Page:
In 1970, Victoria Willson (pictured right) was born in North London. A beautiful baby her parents Jean and Norman were besotted with her. They were
already no strangers to heartache as their elder daughter Tara had been born in 1966 with spina bifida and Jean had suffered three subsequent miscarriages
before Victoria finally came along to complete their family.

But their joy was short lived. Victoria was constantly in hospital with infantile spasms and failing to thrive. 

Further hospital stays followed in quick succession – as Jean, a founder member and Trustee of the TSA, puts it: ‘I rapidly became on first
name terms with the bed manager at University College Hospital’ – and then came the moment when the Willson family’s world changed utterly. Whilst
being in hospital with pneumonia, ‘A consultant looked Victoria over with a Woods Light,’ remembers Jean. ‘Then they did yet more tests. And that
was when they told me Victoria had calcified tumours in her brain, she had tuberous sclerosis complex.’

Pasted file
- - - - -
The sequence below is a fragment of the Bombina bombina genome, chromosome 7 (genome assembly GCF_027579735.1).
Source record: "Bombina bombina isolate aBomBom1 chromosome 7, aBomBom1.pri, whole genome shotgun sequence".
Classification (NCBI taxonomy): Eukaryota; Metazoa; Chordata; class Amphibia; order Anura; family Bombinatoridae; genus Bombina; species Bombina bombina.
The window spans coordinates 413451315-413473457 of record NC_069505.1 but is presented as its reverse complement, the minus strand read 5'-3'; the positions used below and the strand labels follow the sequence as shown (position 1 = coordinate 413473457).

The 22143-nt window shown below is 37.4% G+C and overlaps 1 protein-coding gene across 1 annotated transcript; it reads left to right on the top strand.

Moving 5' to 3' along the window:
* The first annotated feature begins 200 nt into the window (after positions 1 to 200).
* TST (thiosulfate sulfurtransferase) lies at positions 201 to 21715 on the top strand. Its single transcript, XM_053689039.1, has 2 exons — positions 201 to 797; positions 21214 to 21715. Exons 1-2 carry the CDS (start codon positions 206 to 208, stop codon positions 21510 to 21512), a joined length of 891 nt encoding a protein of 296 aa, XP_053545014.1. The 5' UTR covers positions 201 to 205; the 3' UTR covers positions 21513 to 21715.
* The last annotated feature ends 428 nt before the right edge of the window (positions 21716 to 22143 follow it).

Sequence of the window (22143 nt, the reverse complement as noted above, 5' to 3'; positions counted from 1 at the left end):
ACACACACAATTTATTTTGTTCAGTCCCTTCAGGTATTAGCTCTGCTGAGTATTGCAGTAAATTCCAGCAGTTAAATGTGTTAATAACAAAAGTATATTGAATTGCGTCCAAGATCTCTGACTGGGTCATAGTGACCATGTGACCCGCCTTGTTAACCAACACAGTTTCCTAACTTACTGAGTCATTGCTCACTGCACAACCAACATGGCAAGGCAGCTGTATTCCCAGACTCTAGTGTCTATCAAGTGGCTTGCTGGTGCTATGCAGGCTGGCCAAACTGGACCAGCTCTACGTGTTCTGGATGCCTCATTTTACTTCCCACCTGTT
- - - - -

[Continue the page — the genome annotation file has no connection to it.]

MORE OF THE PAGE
Jean says she was told that there was no hope whatsoever and ‘to put Victoria in a home and forget about her.’

Being given a ‘no hope’ diagnosis by the medical profession was the worst aspect of Victoria’s illness, says Jean.

Jean, however, was not about to take such a prognosis lying down.

‘Those were my handbag throwing days,’ she says, ‘and I stormed out of that office! Alright, a bit later on when I’d calmed down I thought I’d better
go back and listen to them. But that is the absolute worst thing anyone can do to anyone else - to take their hope away.

‘These days the TSA exists to give people hope and purpose when you are floundering around in a minefield of despair.

‘But back then I nearly smacked the geneticist who told me very clinically that Victoria’s TS was a ‘new mutation’ in our family. It sounded like something
out of Star Trek! My first daughter, Tara, was born with spina bifida, and I then had three miscarriages. I was told that Victoria having TSC was